The representative of Brazil said that resource issues facing the Scientific Committee should be resolved prior to any expansion of its membership. Brazil regretted that the Secretary-General’s report had been released only after the Fourth Committee had considered the Scientific Committee’s work. While recognizing the efforts of the negotiators in facilitating discussions, it was regrettable that no flexibility that would have allowed full consensus on the final draft had been shown. As a result, Brazil had refrained from co-sponsoring the draft text.
She stressed that that decision did not detract from Brazil’s support for the Scientific Committee’s work. Brazil would not oppose the approval of the draft, but her delegation wished to state for the record that the criteria for membership in the Scientific Committee should take into account an equitable geographic representation of participating scientists, particularly from developing countries.
Pakistan’s representative, expressing his delegation’s pleasure at co-sponsoring the draft text, said that operative paragraph 17 on criteria for membership was an internal process of the Committee, which should be equitably applied to present and future members, alike. That discussion would be held next year. He thanked Canada’s transparent leadership of the draft text’s negotiations.
The Committee then approved that text without a vote.
It next approved the draft resolution on the revitalization for the work of the General Assembly (document A/C.4/63/L.10) without a vote.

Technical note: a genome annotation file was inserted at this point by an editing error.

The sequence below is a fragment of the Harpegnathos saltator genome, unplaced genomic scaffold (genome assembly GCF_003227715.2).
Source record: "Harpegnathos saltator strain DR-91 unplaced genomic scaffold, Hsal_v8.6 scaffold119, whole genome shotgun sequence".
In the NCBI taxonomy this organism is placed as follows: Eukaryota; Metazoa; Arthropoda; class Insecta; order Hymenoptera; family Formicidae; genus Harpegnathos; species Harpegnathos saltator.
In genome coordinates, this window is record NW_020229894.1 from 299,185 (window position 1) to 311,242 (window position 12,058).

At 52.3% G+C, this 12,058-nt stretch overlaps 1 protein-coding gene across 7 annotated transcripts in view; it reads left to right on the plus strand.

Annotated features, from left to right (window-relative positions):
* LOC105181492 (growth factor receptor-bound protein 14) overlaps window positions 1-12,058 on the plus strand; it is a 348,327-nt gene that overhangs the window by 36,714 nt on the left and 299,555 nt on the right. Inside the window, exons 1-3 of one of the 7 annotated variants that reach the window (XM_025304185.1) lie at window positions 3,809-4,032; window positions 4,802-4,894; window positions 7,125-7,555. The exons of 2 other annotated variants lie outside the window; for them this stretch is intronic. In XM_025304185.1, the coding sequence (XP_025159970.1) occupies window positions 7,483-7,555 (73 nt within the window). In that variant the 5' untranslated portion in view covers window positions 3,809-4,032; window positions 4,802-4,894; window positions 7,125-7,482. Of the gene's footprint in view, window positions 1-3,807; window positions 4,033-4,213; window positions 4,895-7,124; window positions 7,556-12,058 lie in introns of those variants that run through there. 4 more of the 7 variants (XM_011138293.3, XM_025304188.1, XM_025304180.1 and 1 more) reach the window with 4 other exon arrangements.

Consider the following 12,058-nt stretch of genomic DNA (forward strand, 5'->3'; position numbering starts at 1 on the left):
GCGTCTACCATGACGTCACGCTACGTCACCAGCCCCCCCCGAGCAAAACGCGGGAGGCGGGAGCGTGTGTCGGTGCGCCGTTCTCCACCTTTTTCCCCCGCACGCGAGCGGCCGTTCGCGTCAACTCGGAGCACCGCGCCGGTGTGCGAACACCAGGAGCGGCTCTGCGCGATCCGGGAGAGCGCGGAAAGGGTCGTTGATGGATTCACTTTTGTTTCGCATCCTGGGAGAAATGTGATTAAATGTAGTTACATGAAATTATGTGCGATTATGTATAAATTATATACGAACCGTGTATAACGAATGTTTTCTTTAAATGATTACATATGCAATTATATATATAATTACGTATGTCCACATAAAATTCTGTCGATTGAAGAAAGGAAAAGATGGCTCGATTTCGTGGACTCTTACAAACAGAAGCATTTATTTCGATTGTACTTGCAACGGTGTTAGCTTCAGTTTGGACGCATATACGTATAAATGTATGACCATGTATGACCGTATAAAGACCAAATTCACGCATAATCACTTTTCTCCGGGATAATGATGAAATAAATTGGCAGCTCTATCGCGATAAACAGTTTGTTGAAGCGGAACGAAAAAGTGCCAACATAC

Report of Special Committee to Investigate Israeli Practices
E. M. SUDARSANA NATCHIAPPAN ( India) said that the serious deterioration of human rights in the Occupied Palestinian Territory and the Occupied Syrian Golan, as noted in the report, arose from the Israeli occupation. The peoples of those territories continued to suffer from military action, resulting in a loss of life and property. Cumulatively, restrictions on access, the expansion of settlements and the continued construction of the separation wall, isolation of territories, deprivation of energy and water, and continued violence against civilians bred frustration, rage and privation.
He said that the report and its predecessors clearly outlined the measurable failure to raise human rights standards of the people in the Occupied Territories. Measures should be taken by all parties –- but especially by Israel –- to stop the policy of confiscation of Palestinian land. Israel must also restore the freedom of movement of Palestinians, expand access, end closures ,especially in Gaza, and ensure respect for international law. It must cease mass arrests and arbitrary detentions, and curtailments of basic services.